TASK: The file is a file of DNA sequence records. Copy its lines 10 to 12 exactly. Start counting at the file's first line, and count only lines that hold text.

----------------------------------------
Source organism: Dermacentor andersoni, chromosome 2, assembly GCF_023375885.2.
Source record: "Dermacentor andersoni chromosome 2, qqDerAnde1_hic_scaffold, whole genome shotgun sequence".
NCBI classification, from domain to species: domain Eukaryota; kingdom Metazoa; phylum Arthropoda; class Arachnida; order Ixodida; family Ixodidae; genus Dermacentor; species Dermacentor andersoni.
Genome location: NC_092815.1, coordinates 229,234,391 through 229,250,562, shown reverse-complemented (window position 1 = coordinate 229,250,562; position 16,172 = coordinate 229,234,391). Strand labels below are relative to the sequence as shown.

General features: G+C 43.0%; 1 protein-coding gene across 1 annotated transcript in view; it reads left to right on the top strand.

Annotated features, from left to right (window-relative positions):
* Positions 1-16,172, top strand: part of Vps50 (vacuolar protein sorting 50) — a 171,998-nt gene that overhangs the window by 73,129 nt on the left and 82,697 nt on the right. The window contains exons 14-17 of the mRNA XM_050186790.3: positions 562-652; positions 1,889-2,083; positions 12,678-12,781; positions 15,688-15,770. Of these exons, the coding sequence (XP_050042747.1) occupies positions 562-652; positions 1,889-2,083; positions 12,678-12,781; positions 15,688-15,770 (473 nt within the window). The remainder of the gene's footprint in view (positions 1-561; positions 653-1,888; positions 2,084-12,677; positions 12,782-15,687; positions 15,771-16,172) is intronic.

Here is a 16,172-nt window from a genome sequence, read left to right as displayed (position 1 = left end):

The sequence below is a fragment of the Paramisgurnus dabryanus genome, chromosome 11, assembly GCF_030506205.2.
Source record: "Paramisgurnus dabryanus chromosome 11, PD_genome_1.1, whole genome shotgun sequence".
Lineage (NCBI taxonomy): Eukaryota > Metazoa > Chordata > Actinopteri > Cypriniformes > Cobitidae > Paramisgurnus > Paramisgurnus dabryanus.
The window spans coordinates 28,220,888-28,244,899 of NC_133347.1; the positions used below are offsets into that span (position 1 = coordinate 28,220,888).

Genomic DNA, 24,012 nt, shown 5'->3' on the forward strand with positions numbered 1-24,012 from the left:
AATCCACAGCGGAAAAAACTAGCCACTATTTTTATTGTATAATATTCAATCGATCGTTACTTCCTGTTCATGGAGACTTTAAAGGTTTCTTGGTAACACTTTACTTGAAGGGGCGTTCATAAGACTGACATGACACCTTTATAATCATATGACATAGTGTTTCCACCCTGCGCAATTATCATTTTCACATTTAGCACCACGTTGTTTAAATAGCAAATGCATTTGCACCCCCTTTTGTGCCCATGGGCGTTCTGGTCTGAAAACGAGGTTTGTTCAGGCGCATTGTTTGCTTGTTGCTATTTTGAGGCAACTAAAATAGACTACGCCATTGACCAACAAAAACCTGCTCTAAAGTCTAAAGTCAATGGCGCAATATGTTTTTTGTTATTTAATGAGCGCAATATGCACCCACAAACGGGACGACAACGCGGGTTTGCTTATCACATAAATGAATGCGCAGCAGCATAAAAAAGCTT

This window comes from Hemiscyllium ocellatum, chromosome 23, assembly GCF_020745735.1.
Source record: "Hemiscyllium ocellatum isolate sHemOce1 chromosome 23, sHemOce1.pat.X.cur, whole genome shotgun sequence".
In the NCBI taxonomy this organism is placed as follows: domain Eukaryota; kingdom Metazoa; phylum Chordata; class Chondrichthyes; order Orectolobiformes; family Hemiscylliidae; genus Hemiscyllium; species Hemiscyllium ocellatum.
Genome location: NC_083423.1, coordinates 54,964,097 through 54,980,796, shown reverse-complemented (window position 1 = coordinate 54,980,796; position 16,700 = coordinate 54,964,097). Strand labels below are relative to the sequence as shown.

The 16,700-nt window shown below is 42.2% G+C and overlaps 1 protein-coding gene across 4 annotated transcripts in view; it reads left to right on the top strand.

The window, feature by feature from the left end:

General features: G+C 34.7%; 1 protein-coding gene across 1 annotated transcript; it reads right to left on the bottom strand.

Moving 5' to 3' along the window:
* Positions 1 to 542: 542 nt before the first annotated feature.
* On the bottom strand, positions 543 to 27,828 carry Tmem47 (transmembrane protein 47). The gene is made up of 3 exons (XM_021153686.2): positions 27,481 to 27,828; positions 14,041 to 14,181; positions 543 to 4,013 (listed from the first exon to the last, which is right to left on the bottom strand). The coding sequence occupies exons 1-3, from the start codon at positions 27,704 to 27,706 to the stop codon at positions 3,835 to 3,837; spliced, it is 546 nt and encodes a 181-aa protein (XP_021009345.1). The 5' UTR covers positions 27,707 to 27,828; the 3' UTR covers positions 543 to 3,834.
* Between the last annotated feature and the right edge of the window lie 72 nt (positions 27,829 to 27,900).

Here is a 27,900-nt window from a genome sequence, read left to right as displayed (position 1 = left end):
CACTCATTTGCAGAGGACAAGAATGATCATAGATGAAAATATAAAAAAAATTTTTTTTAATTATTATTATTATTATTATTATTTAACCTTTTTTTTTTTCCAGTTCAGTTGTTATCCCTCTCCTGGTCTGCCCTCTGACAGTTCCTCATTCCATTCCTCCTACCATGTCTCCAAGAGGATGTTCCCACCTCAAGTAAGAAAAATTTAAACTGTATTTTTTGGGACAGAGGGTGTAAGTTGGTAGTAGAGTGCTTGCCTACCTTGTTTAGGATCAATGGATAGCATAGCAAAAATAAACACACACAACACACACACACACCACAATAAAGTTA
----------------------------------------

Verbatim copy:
Source record: "Paramisgurnus dabryanus chromosome 11, PD_genome_1.1, whole genome shotgun sequence".
Lineage (NCBI taxonomy): Eukaryota > Metazoa > Chordata > Actinopteri > Cypriniformes > Cobitidae > Paramisgurnus > Paramisgurnus dabryanus.
The window spans coordinates 28,220,888-28,244,899 of NC_133347.1; the positions used below are offsets into that span (position 1 = coordinate 28,220,888).